Armed with this information, lab directors can make sound choices that help ensure patient safety.
Friedberg R, Souers R, Wagar E, Stankovic A, Valenstein P. The origin of reference intervals. Arch Pathol Lab Med. 2007;131:348–357.
Katayev A, Balciza C, Seccombe D. Establishing reference intervals for clinical laboratory test results: is there a better way? Am J Clin Pathol. 2010;133:180–186.
Solberg HE. Approved recommendation (1987) on the theory of reference values. Part 5. Statistical treatment of collected reference values: determination of reference limits. J Clin Chem Clin Biochem 1987;25:645–656.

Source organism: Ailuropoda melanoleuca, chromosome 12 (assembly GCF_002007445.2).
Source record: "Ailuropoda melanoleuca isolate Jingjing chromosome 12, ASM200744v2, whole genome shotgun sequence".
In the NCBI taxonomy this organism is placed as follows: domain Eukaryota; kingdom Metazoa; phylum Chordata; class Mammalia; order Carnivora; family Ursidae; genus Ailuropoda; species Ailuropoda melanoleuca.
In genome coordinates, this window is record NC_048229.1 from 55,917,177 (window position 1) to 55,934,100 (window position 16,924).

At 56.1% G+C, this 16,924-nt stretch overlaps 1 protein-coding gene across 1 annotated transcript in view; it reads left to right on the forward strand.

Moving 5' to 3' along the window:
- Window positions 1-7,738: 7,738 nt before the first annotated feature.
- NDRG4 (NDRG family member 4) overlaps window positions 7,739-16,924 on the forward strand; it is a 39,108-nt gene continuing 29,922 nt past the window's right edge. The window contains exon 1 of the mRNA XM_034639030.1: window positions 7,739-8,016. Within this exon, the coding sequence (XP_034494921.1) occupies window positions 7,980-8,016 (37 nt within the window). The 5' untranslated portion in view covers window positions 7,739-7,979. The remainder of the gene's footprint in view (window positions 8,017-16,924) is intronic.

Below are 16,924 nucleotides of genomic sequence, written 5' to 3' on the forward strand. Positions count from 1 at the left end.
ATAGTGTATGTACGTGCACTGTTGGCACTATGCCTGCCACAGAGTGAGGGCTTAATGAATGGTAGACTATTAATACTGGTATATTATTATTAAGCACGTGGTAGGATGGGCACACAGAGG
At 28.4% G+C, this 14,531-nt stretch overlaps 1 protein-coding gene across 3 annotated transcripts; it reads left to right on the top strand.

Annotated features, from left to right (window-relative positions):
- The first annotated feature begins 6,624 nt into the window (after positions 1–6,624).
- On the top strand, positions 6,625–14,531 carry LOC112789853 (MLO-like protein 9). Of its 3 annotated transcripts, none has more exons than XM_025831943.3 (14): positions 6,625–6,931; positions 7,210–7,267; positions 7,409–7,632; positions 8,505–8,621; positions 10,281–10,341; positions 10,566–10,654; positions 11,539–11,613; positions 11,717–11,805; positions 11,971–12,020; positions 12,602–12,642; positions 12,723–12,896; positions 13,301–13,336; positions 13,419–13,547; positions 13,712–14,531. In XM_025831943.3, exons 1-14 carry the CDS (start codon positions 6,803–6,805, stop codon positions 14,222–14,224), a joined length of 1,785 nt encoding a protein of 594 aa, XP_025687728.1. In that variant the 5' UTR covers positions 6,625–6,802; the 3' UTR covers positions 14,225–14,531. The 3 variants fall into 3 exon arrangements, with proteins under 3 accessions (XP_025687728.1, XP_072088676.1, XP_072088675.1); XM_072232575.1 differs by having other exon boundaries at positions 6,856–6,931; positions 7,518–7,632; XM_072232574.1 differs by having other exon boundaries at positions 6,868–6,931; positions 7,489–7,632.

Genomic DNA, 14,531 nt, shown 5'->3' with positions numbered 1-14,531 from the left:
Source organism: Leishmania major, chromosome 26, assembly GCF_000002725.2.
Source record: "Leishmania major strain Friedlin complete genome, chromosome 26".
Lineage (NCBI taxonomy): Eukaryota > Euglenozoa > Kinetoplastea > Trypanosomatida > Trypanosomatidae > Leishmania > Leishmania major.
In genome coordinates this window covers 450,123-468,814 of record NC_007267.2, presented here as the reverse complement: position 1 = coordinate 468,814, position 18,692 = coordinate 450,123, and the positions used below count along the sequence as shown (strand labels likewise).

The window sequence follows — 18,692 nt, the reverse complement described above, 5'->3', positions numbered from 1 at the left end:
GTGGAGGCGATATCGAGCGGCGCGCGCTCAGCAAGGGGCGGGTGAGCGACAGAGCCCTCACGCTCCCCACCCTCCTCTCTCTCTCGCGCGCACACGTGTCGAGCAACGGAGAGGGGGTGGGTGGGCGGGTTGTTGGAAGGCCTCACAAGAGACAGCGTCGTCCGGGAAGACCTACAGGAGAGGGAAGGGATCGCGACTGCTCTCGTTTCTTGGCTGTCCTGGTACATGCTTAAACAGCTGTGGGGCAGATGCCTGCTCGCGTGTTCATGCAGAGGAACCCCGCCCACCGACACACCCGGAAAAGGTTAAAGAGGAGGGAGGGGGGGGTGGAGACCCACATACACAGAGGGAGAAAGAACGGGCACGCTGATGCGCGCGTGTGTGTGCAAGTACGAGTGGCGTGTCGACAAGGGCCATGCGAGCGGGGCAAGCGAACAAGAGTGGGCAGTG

Valenstein P, ed. Quality Management in Clinical Laboratories: Promoting Patient Safety Through Risk Reduction and Continuous Improvement. Chicago, Ill: College of American Pathologists; 2005:99–104.
Westgard, James O. Basic Method Evaluation, Third Edition. Westgard Quality Corporation, Madison, Wisc. 2008.
Patient Safety Focus Editorial Board
Michael Astion, MD, PhD
Department of Laboratory Medicine
University of Washington, Seattle
Peggy A. Ahlin, BS, MT(ASCP)
Salf Lake City
Corrine Fantz, PhD
James S. Hernandez, MD, MS
Mayo Clinic Arizona
Scottsdale and Phoenix
Brian R. Jackson, MD, MS
Salt Lake City, Utah